It is rather important to begin out with an agreeable feline. A scratching, hissing or terribly frightened kitten will develop up to be a difficult pet cat at best. At most detrimental, the kitten will never become a friendly, loving pet. Once you've chosen a kitten that you want, make arrangements to pick it up when it is prepared to leave its mother (when it's about eight weeks old). A day or two after you get your new kitten, take it to a animal medical practitioner (an animal doctor). The veterinarian gives it the first in a series of shots to safeguard it against common feline diseases. Inform the veterinary if you would like to let the feline outdoors. If you do intend to let it out, the kitten may need a shot to safeguard it against rabies.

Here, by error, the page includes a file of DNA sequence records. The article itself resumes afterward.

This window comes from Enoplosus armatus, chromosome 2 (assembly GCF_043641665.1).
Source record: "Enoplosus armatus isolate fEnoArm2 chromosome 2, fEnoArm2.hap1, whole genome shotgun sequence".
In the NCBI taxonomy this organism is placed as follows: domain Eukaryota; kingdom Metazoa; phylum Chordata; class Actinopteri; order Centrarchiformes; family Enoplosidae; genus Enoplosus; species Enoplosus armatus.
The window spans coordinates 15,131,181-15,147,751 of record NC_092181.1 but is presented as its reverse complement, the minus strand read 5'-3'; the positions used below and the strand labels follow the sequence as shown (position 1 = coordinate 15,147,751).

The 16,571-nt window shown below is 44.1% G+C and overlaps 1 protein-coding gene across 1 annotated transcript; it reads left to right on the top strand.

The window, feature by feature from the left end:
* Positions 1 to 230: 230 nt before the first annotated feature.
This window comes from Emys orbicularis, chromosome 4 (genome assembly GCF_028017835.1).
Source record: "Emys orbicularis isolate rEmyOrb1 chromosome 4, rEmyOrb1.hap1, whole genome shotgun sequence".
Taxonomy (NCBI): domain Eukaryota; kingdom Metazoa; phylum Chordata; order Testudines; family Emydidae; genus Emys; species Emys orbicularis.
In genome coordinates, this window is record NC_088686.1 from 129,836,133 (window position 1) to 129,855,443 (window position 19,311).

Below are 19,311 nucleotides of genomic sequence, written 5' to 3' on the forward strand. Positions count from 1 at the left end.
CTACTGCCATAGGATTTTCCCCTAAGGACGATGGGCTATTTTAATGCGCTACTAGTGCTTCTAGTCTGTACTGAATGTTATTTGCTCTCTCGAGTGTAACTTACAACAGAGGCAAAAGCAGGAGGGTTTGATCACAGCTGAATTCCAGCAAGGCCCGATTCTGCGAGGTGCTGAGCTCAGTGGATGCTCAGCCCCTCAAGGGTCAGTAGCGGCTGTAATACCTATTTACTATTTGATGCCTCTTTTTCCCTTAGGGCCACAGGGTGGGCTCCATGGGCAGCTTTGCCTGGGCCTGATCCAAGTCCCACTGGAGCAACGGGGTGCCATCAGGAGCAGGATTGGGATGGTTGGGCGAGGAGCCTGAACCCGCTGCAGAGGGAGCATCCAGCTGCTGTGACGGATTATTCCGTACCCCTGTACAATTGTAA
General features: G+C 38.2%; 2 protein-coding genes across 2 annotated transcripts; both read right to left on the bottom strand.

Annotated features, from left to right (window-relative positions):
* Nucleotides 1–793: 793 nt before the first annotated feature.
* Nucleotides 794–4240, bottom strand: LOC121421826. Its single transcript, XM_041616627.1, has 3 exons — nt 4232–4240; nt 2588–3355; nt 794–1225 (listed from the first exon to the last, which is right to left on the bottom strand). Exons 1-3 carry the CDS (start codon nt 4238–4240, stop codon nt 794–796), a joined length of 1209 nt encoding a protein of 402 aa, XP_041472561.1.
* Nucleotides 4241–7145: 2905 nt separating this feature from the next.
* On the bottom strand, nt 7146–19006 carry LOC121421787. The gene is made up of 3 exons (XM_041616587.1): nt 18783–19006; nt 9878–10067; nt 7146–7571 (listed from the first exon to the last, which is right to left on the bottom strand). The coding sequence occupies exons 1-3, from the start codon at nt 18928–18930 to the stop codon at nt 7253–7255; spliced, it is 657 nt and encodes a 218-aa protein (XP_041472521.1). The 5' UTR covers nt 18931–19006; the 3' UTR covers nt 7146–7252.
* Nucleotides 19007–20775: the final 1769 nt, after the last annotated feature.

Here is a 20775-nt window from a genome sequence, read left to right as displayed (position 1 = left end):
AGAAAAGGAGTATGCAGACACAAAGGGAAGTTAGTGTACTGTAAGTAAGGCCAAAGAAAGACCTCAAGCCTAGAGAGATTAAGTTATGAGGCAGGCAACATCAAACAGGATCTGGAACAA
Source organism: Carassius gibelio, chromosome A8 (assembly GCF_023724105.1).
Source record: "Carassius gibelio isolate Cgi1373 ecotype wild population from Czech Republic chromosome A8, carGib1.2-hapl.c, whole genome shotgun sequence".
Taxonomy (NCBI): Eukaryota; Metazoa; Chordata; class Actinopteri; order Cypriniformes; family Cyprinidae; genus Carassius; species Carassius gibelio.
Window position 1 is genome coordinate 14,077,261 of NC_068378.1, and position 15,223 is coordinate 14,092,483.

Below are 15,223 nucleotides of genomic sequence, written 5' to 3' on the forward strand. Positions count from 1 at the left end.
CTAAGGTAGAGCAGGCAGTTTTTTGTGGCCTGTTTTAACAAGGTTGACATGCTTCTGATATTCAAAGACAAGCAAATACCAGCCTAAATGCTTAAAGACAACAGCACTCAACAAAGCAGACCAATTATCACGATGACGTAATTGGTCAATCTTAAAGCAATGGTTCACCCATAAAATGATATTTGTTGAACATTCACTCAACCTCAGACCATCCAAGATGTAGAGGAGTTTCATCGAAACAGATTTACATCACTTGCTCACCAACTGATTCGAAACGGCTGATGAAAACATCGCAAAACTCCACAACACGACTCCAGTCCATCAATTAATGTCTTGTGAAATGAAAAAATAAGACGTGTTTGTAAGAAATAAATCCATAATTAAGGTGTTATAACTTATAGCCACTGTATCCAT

Take your kitten to its litter box as soon you bring it home. Sometimes that first visit is all is necessary. But until you're sure that the kitten understands, take it there after every feeding. Sometimes felines will not use a litter box if something about the particular make of litter is not to their liking. Once in a while they will stay away from the container if its location is not private enough. Try to solve these problems if the kitten does not use the kitty litter box right away.